3. Hotel Hell

Maribel, Wisconsin

Maribel Caves Hotel, or “Hotel Hell” as it came to be known, is located on the site of a health spa that operated in the late 1800s. The hotel itself was built in 1900 by Father Francis and Eugene Steinbrecker, sons of the designer, who died before construction started. It was built with limestone blocks, giving it a fort-like appearance. Thousands of people came there every year to drink the Maribel Spring water that was bottled next door. A fire broke out in the hotel in the summer of 1985, and it closed soon after. A whole host of legends have sprung up around its empty husk. In addition to the usual floating objects, feelings of unease, apparitions, and the touch of unseen hands, there are wild stories of occult practices as well. According to one tale, a coven of black witches opened a portal to Hell, unleashing unpleasant spirits that are now trapped in the former hotel.

2. Zombie Road

Wildwood, Missouri

Once called Old Fawler Road, this claustrophobic stretch of pavement now known as Al Foster Trail (Rock Hollow Trail in some places) follows the Meramec River, but has been closed to vehicle traffic for years. It has developed quite a reputation over the years, and is well known even outside the St. Louis area. Most of its legends centre on an old railroad crossing at the western end of the trail. It is here that labourers who died building the railroad rise from their graves at night—hence the name, Zombie Road. Other folks say the road is named after an inmate named Zombie who escaped from a mental institution and was found dead on the road. In the 1970s, two teenagers were struck and killed by a train near the crossing. Multiple suicides and murders are believed to have occurred here as well. Strange lights, sounds, and sightings have led many to believe Zombie Road is thrilling to visit, but a bad place to stay for too long.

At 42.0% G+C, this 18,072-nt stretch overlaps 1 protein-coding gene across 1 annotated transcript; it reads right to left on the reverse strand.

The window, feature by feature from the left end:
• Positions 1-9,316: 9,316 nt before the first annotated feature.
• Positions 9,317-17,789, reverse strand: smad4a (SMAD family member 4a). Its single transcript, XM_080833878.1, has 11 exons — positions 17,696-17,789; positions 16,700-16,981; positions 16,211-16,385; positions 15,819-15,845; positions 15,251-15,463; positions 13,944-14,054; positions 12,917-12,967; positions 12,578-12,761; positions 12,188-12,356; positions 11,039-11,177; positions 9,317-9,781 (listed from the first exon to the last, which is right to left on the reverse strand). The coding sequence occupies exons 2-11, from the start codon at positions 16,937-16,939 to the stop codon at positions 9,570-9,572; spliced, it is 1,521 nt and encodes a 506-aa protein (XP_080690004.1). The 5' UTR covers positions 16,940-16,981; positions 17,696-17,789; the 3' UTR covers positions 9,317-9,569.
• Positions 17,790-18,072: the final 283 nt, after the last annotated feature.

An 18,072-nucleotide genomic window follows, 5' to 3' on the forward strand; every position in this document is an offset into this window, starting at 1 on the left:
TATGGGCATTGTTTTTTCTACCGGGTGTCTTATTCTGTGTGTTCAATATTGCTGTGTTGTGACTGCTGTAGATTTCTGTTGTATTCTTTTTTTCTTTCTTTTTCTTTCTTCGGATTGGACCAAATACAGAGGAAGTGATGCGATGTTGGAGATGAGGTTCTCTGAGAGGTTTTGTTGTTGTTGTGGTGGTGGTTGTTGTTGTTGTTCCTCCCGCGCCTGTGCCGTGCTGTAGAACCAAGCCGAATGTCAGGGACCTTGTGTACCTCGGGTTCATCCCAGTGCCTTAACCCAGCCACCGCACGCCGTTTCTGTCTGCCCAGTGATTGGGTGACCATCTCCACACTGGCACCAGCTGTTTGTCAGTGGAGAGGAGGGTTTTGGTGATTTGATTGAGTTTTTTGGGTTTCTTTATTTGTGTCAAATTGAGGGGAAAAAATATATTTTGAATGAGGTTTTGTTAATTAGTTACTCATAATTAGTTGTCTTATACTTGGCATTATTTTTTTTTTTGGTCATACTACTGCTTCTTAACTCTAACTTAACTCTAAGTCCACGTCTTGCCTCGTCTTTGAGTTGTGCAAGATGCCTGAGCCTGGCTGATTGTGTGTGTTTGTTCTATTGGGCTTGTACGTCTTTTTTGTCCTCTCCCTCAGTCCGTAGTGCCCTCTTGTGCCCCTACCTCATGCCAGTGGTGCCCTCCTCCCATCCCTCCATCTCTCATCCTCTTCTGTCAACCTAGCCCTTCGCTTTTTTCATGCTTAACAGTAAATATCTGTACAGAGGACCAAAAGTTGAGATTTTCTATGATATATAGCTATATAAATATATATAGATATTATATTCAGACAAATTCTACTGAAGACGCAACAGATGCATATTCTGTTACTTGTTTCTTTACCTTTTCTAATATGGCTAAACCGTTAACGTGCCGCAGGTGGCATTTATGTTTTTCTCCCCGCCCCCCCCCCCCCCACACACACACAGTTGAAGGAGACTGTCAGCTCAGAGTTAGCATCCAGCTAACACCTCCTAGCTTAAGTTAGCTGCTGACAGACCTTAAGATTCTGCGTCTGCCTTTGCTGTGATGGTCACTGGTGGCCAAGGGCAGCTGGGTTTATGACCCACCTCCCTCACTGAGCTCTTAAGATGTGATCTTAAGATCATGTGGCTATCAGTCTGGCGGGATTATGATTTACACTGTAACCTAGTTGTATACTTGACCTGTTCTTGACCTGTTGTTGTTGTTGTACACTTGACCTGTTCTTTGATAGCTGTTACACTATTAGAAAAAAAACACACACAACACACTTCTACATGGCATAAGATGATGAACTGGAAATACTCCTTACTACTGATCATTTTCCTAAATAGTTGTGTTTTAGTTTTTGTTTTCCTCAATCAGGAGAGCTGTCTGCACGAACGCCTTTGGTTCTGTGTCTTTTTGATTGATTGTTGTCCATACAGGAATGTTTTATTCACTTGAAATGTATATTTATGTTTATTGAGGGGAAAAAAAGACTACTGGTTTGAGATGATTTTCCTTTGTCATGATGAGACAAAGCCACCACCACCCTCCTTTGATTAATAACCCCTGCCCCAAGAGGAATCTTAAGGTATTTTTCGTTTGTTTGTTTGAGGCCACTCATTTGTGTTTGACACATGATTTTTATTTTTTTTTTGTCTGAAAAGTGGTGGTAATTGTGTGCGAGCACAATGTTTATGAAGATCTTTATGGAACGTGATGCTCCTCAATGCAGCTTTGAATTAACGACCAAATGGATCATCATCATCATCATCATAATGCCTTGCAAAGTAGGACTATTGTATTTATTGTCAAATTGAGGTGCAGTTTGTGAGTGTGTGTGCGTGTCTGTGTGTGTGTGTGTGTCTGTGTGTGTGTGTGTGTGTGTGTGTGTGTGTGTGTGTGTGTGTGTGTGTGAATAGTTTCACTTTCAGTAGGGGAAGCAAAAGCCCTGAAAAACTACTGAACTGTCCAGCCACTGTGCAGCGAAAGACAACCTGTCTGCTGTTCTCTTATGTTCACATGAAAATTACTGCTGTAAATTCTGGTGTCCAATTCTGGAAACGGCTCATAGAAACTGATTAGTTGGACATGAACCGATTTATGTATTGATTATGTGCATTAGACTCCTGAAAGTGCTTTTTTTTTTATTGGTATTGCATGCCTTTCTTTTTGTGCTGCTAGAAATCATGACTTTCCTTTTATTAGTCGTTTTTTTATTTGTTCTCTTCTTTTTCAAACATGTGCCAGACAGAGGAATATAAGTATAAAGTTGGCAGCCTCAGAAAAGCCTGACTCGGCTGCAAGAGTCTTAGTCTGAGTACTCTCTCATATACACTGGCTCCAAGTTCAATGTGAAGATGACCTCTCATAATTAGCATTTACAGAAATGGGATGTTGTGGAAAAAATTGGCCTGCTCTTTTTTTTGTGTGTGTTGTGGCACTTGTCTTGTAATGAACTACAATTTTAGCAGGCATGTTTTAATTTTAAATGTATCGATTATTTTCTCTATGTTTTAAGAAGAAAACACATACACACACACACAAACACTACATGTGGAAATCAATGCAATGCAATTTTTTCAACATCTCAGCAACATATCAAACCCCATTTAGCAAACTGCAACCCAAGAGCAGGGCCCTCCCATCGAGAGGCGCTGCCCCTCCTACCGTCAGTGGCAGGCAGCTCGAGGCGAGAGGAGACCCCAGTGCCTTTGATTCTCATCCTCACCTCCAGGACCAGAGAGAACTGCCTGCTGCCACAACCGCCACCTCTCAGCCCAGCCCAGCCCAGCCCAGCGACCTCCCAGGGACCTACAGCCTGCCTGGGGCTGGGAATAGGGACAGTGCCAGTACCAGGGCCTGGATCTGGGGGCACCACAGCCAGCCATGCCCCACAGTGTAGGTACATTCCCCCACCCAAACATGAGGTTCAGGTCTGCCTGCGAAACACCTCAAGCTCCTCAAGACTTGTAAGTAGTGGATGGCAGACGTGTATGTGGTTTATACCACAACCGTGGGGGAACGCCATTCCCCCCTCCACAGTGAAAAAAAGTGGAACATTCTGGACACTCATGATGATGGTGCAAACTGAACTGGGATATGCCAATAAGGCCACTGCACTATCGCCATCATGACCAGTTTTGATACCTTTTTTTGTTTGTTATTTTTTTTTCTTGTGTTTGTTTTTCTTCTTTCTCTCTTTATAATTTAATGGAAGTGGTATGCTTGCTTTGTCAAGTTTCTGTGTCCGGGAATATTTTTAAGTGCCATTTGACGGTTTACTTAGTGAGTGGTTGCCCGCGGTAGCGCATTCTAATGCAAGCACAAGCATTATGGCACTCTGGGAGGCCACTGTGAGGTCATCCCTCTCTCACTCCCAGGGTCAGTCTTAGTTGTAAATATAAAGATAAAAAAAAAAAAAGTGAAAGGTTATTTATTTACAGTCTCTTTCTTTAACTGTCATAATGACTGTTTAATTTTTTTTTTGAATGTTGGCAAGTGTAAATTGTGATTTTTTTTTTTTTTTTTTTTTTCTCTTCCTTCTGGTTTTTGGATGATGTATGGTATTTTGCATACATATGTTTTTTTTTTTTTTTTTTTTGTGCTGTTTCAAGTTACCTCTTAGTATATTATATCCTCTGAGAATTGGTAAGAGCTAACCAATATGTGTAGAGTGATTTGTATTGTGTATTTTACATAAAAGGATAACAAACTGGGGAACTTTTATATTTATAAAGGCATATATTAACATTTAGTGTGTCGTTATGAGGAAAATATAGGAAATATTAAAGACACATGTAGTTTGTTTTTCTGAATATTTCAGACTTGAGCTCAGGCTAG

1. The Ammons Home

Gary, Indiana

Ammons_HomeIn 2012, this nondescript home in Gary, Indiana was allegedly ground zero in a spiritual battle between good and evil. Latoya Ammons, mother of three, claimed her family was tormented by demonic entities, until a Catholic priest named Father Mike Maginot performed an exorcism in the home. Ammons’ children were bruised, thrown, and became deathly ill. Swarms of horseflies appeared on the porch, and footsteps echoed up the basement stairs. Shadowy figures roamed the halls at night, and a black, oily substance dripped from the walls. The story quickly became national news after the strange events were corroborated by local authorities. Gary Indiana Police Captain Charles Austin told the Daily Mail, “Every one of us who was there that day in the basement and who saw what we saw, went through what we went through after…we all think the same, we all call it the same. That bit of dirt is a portal to hell.” Zak Bagans, host of the Travel Channel show Ghost Adventures, purchased the home in February 2014.